Instructional discourse of Inuit and non-Inuit teachers of Nunavik

Source: Alice Eriks-Brophy
Focus: Researchers and teachers

Summary: This study combines qualitative and quantitative methodological approaches in a microanalytic examination of discourse features found in the instructional interactions of six Inuit first language, two Inuit second language, and six non-Inuit second language teachers of Inuit children in northern Quebec. In particular, the study analyzes the discourse features that contribute to the formulation of differing forms of communicative competence required for successful performance in the classrooms of Inuit versus non-Inuit teachers as well as the potential effects of these differences on the classroom participation of Inuit students. The quantitative results are integrated with findings taken from participant observation and ethnographic interviews conducted with all teacher participants. The study attempts to separate those effects that might be due to second language pedagogy from those likely to be the result of underlying cultural differences. Variation in discourse organization due to teaching experience is also examined. The study is situated within a dialogical framework of discourse organization whereby participants socially construct meanings and interpretations of talk through communicative interaction. Results of the study have implications for theories of syncretism and adapted pedagogy in minority educational contexts, demonstrating how instructional interactions can be influenced by and adapted toward the learner, resulting in teaching practices that reflect an amalgamation of cultures.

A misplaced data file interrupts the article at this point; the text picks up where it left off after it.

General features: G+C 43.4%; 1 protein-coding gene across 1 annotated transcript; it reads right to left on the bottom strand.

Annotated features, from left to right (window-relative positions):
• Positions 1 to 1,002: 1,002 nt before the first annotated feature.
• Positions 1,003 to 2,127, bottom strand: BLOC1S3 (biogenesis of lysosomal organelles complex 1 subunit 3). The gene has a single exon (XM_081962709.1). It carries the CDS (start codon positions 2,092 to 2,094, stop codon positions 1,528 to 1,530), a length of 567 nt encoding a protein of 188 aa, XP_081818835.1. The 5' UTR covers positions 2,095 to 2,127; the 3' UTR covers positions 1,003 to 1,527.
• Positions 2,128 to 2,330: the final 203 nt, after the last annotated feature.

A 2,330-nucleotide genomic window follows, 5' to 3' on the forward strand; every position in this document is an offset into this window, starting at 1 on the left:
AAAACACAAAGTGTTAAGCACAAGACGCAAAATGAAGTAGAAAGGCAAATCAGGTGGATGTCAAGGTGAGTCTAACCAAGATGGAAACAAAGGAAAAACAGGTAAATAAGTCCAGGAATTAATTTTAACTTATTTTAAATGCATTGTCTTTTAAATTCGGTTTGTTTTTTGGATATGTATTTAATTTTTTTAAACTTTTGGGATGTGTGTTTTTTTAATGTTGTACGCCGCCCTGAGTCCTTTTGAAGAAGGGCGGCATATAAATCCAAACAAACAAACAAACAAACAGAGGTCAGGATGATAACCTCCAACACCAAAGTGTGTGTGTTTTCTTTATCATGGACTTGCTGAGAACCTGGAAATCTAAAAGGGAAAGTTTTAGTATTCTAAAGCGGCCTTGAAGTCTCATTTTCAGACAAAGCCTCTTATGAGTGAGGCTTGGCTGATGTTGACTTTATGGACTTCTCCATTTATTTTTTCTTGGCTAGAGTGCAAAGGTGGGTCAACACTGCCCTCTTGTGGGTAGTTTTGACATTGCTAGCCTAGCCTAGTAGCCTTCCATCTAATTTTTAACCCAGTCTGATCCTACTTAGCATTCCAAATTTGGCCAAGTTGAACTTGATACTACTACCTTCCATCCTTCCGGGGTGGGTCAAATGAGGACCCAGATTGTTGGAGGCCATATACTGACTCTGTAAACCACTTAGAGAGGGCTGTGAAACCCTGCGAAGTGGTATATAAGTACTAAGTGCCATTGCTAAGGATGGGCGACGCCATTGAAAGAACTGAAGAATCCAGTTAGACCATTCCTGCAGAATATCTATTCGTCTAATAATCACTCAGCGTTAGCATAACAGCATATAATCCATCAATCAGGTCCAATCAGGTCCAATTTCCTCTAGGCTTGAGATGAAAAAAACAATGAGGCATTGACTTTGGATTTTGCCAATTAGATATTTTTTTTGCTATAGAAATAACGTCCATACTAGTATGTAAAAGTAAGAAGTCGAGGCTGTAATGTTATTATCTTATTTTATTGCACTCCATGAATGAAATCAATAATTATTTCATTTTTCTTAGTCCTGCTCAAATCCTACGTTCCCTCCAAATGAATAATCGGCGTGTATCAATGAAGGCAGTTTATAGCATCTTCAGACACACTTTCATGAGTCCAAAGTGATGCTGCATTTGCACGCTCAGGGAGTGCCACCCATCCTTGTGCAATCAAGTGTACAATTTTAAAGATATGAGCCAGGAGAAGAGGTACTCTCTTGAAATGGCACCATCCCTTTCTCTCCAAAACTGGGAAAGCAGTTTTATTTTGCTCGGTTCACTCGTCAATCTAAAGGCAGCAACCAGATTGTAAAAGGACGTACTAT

Teaching in a First Nation School: An information handbook for teachers new to First Nations schools

Source:Prepared by Barbara Kavanagh, First Nations Schools Association
Focus: Teachers